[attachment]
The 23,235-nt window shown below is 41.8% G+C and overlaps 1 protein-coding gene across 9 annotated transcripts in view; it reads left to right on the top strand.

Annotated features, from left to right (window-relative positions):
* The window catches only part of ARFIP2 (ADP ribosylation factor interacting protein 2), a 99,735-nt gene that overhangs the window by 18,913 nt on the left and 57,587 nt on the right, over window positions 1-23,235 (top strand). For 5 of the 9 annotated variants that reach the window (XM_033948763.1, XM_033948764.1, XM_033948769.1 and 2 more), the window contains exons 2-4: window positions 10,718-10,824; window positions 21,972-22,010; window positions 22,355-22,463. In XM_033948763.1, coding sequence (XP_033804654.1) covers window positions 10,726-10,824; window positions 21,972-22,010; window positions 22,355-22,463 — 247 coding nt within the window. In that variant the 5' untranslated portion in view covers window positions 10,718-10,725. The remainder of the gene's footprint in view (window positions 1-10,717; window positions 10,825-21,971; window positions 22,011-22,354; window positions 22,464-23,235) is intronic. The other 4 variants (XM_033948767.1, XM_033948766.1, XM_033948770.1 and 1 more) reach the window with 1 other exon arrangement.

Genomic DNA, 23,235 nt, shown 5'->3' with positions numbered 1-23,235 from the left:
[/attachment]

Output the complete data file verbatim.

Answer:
The 23,235-nt window shown below is 41.8% G+C and overlaps 1 protein-coding gene across 9 annotated transcripts in view; it reads left to right on the top strand.

Annotated features, from left to right (window-relative positions):
* The window catches only part of ARFIP2 (ADP ribosylation factor interacting protein 2), a 99,735-nt gene that overhangs the window by 18,913 nt on the left and 57,587 nt on the right, over window positions 1-23,235 (top strand). For 5 of the 9 annotated variants that reach the window (XM_033948763.1, XM_033948764.1, XM_033948769.1 and 2 more), the window contains exons 2-4: window positions 10,718-10,824; window positions 21,972-22,010; window positions 22,355-22,463. In XM_033948763.1, coding sequence (XP_033804654.1) covers window positions 10,726-10,824; window positions 21,972-22,010; window positions 22,355-22,463 — 247 coding nt within the window. In that variant the 5' untranslated portion in view covers window positions 10,718-10,725. The remainder of the gene's footprint in view (window positions 1-10,717; window positions 10,825-21,971; window positions 22,011-22,354; window positions 22,464-23,235) is intronic. The other 4 variants (XM_033948767.1, XM_033948766.1, XM_033948770.1 and 1 more) reach the window with 1 other exon arrangement.

Genomic DNA, 23,235 nt, shown 5'->3' with positions numbered 1-23,235 from the left: